Wild Edible Foraging

Wild edible foraging is an amazing thing that really took me by surprise. I was blown away by how much I loved seeking out these wild foods and eating them. No matter what, this great study in the natural world must start with a great volume.

Edible Wild Plants is my favorite book on the subject.

Another thing that helps is watching videos of foragers as well I have a few videos of some great wild edibles on my YouTube page.

Growing Mushrooms

One way to grow a great food source is getting into mushroom growing. It is incredibly simple and offers an explosion two times a year that can be eaten and oven dried for later use. All you need is a quality fallen hardwood that hasn’t been exploited by another mushroom type and mushroom spore. This is an article I wrote for the homestead survival site on the process.


If you cannot do the things you want to do in your area you must think about changing public policy. Do you want hens or better laws for rain harvesting? The time has come to pressure your local reps. This is a battle I fought and we will go into detail about how to win this battle in our coming Self Reliant Pioneer Intensive.

There are a other methods for gaining food liberty as well. Some are outlined in my book and others will be unveiled in the Self Reliant Pioneer Intensive which will be a group of courses available to those looking to get the full picture. These courses will be most beneficial to those in urban and suburban areas.

If you are interested in taking these courses and taking back your liberty sign up for my bi monthly newsletter. I will not bother you often but as these courses are available you will be the first to know. Till then, this article is a great primer if you don’t mind doing some work and some research.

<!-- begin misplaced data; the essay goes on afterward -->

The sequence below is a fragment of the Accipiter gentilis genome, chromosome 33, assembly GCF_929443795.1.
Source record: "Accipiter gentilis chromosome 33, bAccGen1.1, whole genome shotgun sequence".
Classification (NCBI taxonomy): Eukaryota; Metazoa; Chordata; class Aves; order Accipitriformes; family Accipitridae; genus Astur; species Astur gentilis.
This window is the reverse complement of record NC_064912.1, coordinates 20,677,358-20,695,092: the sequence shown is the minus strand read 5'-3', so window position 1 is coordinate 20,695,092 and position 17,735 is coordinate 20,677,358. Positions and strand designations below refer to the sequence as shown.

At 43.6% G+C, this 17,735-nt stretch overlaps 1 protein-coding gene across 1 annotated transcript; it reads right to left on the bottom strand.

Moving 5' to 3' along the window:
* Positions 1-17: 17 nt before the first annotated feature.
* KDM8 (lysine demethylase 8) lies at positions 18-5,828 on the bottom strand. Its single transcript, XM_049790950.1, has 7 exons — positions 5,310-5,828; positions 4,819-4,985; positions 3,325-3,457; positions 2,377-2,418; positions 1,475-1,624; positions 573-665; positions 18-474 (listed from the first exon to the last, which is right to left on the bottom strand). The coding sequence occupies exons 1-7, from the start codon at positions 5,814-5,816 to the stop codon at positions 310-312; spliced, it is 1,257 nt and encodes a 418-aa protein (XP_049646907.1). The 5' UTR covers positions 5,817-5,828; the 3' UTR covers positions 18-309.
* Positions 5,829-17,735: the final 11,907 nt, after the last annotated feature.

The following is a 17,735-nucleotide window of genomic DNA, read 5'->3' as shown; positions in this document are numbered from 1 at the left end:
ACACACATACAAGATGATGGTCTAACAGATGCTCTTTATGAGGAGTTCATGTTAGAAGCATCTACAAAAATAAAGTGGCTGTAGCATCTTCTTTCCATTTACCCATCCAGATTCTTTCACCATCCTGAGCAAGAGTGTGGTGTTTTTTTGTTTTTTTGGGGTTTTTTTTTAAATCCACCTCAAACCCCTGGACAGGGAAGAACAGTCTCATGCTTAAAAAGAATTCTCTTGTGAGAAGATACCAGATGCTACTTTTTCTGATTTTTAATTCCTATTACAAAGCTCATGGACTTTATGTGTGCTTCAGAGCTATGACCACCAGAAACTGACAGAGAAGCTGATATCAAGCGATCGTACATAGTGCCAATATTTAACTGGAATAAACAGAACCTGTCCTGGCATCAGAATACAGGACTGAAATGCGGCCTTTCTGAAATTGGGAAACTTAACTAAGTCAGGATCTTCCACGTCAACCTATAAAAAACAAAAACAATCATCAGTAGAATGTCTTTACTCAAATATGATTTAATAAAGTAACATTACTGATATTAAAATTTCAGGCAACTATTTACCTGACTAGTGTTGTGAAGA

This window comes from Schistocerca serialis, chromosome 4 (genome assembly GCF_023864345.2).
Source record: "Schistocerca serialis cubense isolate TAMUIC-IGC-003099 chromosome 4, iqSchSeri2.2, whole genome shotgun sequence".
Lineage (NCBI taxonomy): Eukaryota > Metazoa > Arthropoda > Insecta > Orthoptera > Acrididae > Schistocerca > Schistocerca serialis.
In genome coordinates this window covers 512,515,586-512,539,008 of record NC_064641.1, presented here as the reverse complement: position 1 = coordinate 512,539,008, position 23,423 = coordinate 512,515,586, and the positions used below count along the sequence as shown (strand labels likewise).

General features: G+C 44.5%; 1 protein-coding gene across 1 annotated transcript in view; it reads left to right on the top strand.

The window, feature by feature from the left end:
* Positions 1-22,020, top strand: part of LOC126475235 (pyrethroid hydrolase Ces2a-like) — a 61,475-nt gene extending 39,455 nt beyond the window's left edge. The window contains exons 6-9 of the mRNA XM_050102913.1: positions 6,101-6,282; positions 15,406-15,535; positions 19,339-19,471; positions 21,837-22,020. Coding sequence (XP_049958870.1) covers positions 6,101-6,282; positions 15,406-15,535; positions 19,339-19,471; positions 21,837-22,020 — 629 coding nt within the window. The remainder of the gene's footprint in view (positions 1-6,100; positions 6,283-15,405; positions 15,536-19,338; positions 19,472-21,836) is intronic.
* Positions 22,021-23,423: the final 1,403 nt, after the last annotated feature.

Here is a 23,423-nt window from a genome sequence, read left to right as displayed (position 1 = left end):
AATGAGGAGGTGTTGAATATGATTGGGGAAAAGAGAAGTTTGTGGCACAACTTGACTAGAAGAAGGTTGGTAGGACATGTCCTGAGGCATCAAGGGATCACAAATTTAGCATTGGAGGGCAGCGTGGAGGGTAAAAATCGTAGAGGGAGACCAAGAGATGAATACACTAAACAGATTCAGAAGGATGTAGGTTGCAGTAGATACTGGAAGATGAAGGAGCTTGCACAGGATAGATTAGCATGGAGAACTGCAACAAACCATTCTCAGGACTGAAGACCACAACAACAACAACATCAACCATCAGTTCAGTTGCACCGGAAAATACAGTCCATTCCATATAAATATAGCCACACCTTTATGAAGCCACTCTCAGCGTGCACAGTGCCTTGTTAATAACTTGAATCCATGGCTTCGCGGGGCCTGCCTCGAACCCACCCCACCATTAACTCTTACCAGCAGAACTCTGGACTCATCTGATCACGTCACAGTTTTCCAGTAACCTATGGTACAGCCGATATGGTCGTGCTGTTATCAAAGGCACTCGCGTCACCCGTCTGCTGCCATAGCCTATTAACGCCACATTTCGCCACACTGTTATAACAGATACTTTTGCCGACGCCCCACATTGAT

4 Responses

  1. Ridgerunner says:

    Good job! Don’t shoot the bears; they are our brothers in the woods.

  2. TA says:

    Hi, again!
    I agree with you overall and on most points. Thanks for the suggestion on the fertilizer. It sounds great! I also have used leftover fish skin and buried it deeply around my fruit trees. Also, I would bury fish heads and tails. Remember what the Native Americans taught the settlers.
    Speaking of fish, I would be very certain of what is in the water you are fishing from. The fertilizers, pesticides, herbicides and other yuck flow into our waters. There are a lot of golf courses in our area, and I will not fish downwater (like downwind) of them due to all the applied chemicals.
    Why not raise the rabbits for food? Ducks and geese can be raised, too. Some areas will not allow pigs/hogs to be raised. If you raise it, you know what it was fed.
    Excellent points on policy, too.

    • iamlibertys says:

      Sourcing is so important. Great points on the source of fish. We always have to be careful of that. What I like, though, is knowing where the fish is from. Policy is crucial for the progress of the nation. We need to have the right to raise our own food. I can see my chickens from the back window as I write this.